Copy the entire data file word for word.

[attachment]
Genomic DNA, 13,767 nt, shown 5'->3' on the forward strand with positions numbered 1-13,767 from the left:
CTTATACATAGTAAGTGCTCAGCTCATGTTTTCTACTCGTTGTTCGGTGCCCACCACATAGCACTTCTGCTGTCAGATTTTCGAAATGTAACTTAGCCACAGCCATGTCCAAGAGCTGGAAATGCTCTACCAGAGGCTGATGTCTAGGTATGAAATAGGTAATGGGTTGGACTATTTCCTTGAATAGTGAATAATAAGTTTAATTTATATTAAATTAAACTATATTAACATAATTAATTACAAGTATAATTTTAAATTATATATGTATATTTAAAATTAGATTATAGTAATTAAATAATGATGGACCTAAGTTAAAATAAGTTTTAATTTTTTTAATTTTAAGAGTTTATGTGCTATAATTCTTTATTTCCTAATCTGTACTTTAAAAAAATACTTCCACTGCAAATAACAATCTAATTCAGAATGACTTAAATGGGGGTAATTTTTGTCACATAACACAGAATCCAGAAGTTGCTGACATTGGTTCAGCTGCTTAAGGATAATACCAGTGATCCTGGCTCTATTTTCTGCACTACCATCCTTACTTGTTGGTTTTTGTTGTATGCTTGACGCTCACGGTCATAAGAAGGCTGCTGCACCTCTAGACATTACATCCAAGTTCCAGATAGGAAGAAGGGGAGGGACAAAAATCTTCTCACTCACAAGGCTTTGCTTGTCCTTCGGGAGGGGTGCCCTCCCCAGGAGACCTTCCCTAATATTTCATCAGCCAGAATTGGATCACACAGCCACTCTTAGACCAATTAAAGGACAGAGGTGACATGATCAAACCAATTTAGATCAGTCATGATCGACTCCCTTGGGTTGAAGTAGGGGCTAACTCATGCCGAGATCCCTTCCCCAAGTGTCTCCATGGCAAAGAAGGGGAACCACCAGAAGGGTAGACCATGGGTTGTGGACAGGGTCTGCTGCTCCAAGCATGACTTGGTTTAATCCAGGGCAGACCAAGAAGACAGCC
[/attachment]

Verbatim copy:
Genomic DNA, 13,767 nt, shown 5'->3' on the forward strand with positions numbered 1-13,767 from the left:
CTTATACATAGTAAGTGCTCAGCTCATGTTTTCTACTCGTTGTTCGGTGCCCACCACATAGCACTTCTGCTGTCAGATTTTCGAAATGTAACTTAGCCACAGCCATGTCCAAGAGCTGGAAATGCTCTACCAGAGGCTGATGTCTAGGTATGAAATAGGTAATGGGTTGGACTATTTCCTTGAATAGTGAATAATAAGTTTAATTTATATTAAATTAAACTATATTAACATAATTAATTACAAGTATAATTTTAAATTATATATGTATATTTAAAATTAGATTATAGTAATTAAATAATGATGGACCTAAGTTAAAATAAGTTTTAATTTTTTTAATTTTAAGAGTTTATGTGCTATAATTCTTTATTTCCTAATCTGTACTTTAAAAAAATACTTCCACTGCAAATAACAATCTAATTCAGAATGACTTAAATGGGGGTAATTTTTGTCACATAACACAGAATCCAGAAGTTGCTGACATTGGTTCAGCTGCTTAAGGATAATACCAGTGATCCTGGCTCTATTTTCTGCACTACCATCCTTACTTGTTGGTTTTTGTTGTATGCTTGACGCTCACGGTCATAAGAAGGCTGCTGCACCTCTAGACATTACATCCAAGTTCCAGATAGGAAGAAGGGGAGGGACAAAAATCTTCTCACTCACAAGGCTTTGCTTGTCCTTCGGGAGGGGTGCCCTCCCCAGGAGACCTTCCCTAATATTTCATCAGCCAGAATTGGATCACACAGCCACTCTTAGACCAATTAAAGGACAGAGGTGACATGATCAAACCAATTTAGATCAGTCATGATCGACTCCCTTGGGTTGAAGTAGGGGCTAACTCATGCCGAGATCCCTTCCCCAAGTGTCTCCATGGCAAAGAAGGGGAACCACCAGAAGGGTAGACCATGGGTTGTGGACAGGGTCTGCTGCTCCAAGCATGACTTGGTTTAATCCAGGGCAGACCAAGAAGACAGCC